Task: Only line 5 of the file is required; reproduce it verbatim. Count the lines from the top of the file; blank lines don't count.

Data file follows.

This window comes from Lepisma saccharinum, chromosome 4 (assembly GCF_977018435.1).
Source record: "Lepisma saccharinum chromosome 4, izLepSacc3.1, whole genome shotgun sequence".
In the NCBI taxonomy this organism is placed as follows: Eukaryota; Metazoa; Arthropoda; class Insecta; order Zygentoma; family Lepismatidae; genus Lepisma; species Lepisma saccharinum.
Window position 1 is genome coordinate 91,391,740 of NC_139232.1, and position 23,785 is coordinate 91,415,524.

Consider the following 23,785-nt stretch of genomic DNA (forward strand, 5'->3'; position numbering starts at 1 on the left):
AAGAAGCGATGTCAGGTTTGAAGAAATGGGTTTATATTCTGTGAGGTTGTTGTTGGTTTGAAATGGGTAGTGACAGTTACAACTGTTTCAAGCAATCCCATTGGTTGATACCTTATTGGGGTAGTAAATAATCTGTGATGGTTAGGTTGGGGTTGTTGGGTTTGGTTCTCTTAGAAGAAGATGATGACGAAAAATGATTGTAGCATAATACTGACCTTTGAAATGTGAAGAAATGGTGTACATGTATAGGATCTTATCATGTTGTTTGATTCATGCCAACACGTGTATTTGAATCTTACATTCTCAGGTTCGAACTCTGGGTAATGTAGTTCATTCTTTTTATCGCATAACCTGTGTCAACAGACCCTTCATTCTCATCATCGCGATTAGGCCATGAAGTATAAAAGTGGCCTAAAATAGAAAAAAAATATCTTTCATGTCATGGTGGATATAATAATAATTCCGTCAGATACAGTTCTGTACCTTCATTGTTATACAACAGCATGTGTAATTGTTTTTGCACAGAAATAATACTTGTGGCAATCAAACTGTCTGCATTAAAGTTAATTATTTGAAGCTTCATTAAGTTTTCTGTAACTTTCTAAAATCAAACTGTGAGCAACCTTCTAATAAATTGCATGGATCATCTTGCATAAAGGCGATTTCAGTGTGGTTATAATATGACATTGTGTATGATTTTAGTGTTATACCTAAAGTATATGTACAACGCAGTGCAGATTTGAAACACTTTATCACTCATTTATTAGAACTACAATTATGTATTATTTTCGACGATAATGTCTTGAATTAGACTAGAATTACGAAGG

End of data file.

Consider the following 23,785-nt stretch of genomic DNA (forward strand, 5'->3'; position numbering starts at 1 on the left):